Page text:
Providence School Closings: Consequence of Decisions Past
The Providence School Board elected to close 5 schools last night. Parents were angry. Kids were used as props. I’ve seen it before. Similar circumstances occurred in Warwick a couple years ago, where a total of 4 schools were closed in two years (and everyone survived, believe it or not). My thoughts from 2009 are just as applicable to Providence now as it was to Warwick back then.
The entire problem was forged in a crucible of [Providence]’s own creation. The consequences of apathy often hit when the iron is hot, indeed.
Too many people simply don’t pay attention unless they believe they will be directly affected. So the parents who are upset now need to recognize that they need to be involved in their children’s education–whether in the PTO, School Committee meetings or other programs–all of the time. There’s a chance that the budget shortfall could have been reduced, mitigated or avoided if more parents had attended School Committee meetings and advocated for their kids and schools by pointing out that every dollar spent on personnel costs…was one less dollar available for students. Perhaps that would have given the district more time to study and prepare for the inevitable downsizing without the added pressure they were under during this process.
So now we have kids who are going to have to adjust to new schools. I understand the anger and anguish felt by students and their parents. Perhaps there was more justification for closing other schools, but, as hard as it is to do, it’s time to move on. Change happens whether we like it or not, whether we deserve it or not, whether it’s right or wrong. Time for the grown-ups to remember that the kids are watching us. Instead of framing it as a loss, try to turn it into a new adventure. It’s a life lesson, after all. Show them that it’s OK to roll with the changes and hopefully they’ll discover that change makes us stronger and, just maybe, even a little better.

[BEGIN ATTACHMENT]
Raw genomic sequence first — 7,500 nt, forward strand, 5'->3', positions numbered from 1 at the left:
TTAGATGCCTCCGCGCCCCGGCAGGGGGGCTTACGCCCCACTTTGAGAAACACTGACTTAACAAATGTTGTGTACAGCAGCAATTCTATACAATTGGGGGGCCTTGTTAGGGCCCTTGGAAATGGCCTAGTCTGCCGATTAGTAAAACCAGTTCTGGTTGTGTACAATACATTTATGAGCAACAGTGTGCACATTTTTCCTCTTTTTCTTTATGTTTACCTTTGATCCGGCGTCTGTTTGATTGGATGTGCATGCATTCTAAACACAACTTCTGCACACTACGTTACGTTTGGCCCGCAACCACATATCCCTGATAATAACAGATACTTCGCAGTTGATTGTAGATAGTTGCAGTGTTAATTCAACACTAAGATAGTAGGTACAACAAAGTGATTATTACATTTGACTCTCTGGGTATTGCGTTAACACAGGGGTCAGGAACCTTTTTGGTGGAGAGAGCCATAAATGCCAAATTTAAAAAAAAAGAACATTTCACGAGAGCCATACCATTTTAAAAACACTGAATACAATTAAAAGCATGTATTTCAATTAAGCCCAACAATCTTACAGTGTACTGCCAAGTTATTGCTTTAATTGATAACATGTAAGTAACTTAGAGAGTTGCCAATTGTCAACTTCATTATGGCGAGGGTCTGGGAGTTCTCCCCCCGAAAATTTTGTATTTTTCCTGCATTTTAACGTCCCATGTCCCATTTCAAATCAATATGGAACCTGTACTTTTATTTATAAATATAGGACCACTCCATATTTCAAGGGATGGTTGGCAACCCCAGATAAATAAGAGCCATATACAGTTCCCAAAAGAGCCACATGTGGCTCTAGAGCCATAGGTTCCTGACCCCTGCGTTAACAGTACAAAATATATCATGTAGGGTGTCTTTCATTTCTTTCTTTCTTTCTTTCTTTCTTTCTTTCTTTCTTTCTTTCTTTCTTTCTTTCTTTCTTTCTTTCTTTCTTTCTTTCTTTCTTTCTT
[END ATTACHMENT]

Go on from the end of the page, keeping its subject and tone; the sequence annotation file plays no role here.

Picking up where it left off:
To that I’d only add a couple additional observations. First, that, while this phenomena is not particular to Rhode Island, it seems that the geographic insularity characteristic of this state and its residents make the thought of closing a “neighborhood school” all the more intense and explosive. Second, I wonder how much easier such change would be if the students leaving the old school were going to an honest-to-goodness new school. As in, newly constructed, updated, latest bells-and-whistles. But that doesn’t happen around here, either. Where the heck would we get the money, right?